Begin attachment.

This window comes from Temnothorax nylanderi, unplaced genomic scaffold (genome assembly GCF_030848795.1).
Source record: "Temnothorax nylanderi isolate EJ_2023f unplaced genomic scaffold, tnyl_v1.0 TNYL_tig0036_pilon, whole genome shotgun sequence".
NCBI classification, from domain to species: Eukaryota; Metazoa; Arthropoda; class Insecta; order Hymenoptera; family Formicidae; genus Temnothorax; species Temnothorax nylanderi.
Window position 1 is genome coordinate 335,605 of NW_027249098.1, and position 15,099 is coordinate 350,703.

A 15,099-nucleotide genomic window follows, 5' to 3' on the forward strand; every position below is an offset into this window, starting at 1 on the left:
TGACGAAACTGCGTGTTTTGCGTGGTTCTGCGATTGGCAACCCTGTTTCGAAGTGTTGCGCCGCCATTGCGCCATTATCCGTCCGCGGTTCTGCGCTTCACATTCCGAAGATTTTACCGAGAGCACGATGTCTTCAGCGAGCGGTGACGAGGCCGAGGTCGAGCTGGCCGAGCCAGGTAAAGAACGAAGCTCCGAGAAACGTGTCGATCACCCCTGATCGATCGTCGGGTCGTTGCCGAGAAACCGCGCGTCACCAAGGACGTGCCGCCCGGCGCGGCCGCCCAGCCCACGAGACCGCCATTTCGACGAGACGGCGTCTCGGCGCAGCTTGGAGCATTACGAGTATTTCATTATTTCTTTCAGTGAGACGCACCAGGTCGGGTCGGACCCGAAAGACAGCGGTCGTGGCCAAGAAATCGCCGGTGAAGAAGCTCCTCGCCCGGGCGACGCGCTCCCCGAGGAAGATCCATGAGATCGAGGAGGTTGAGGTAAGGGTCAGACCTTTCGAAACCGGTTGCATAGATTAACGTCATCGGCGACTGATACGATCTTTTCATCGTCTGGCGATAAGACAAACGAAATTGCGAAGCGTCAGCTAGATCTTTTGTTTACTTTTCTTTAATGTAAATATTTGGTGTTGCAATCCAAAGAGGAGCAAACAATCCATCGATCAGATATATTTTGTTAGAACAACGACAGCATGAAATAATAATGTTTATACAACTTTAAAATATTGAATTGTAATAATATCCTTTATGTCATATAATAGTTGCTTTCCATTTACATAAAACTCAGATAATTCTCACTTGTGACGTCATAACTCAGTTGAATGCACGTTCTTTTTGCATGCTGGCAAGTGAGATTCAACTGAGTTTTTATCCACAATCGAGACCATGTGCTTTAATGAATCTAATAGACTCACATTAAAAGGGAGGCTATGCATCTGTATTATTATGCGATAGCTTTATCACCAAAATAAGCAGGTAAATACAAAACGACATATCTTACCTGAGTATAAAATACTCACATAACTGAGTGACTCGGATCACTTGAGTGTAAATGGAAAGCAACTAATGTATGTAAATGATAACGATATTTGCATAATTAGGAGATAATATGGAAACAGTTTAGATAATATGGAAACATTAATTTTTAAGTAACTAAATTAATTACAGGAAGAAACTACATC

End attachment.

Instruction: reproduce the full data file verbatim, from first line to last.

This window comes from Temnothorax nylanderi, unplaced genomic scaffold (genome assembly GCF_030848795.1).
Source record: "Temnothorax nylanderi isolate EJ_2023f unplaced genomic scaffold, tnyl_v1.0 TNYL_tig0036_pilon, whole genome shotgun sequence".
NCBI classification, from domain to species: Eukaryota; Metazoa; Arthropoda; class Insecta; order Hymenoptera; family Formicidae; genus Temnothorax; species Temnothorax nylanderi.
Window position 1 is genome coordinate 335,605 of NW_027249098.1, and position 15,099 is coordinate 350,703.

A 15,099-nucleotide genomic window follows, 5' to 3' on the forward strand; every position below is an offset into this window, starting at 1 on the left:
TGACGAAACTGCGTGTTTTGCGTGGTTCTGCGATTGGCAACCCTGTTTCGAAGTGTTGCGCCGCCATTGCGCCATTATCCGTCCGCGGTTCTGCGCTTCACATTCCGAAGATTTTACCGAGAGCACGATGTCTTCAGCGAGCGGTGACGAGGCCGAGGTCGAGCTGGCCGAGCCAGGTAAAGAACGAAGCTCCGAGAAACGTGTCGATCACCCCTGATCGATCGTCGGGTCGTTGCCGAGAAACCGCGCGTCACCAAGGACGTGCCGCCCGGCGCGGCCGCCCAGCCCACGAGACCGCCATTTCGACGAGACGGCGTCTCGGCGCAGCTTGGAGCATTACGAGTATTTCATTATTTCTTTCAGTGAGACGCACCAGGTCGGGTCGGACCCGAAAGACAGCGGTCGTGGCCAAGAAATCGCCGGTGAAGAAGCTCCTCGCCCGGGCGACGCGCTCCCCGAGGAAGATCCATGAGATCGAGGAGGTTGAGGTAAGGGTCAGACCTTTCGAAACCGGTTGCATAGATTAACGTCATCGGCGACTGATACGATCTTTTCATCGTCTGGCGATAAGACAAACGAAATTGCGAAGCGTCAGCTAGATCTTTTGTTTACTTTTCTTTAATGTAAATATTTGGTGTTGCAATCCAAAGAGGAGCAAACAATCCATCGATCAGATATATTTTGTTAGAACAACGACAGCATGAAATAATAATGTTTATACAACTTTAAAATATTGAATTGTAATAATATCCTTTATGTCATATAATAGTTGCTTTCCATTTACATAAAACTCAGATAATTCTCACTTGTGACGTCATAACTCAGTTGAATGCACGTTCTTTTTGCATGCTGGCAAGTGAGATTCAACTGAGTTTTTATCCACAATCGAGACCATGTGCTTTAATGAATCTAATAGACTCACATTAAAAGGGAGGCTATGCATCTGTATTATTATGCGATAGCTTTATCACCAAAATAAGCAGGTAAATACAAAACGACATATCTTACCTGAGTATAAAATACTCACATAACTGAGTGACTCGGATCACTTGAGTGTAAATGGAAAGCAACTAATGTATGTAAATGATAACGATATTTGCATAATTAGGAGATAATATGGAAACAGTTTAGATAATATGGAAACATTAATTTTTAAGTAACTAAATTAATTACAGGAAGAAACTACATC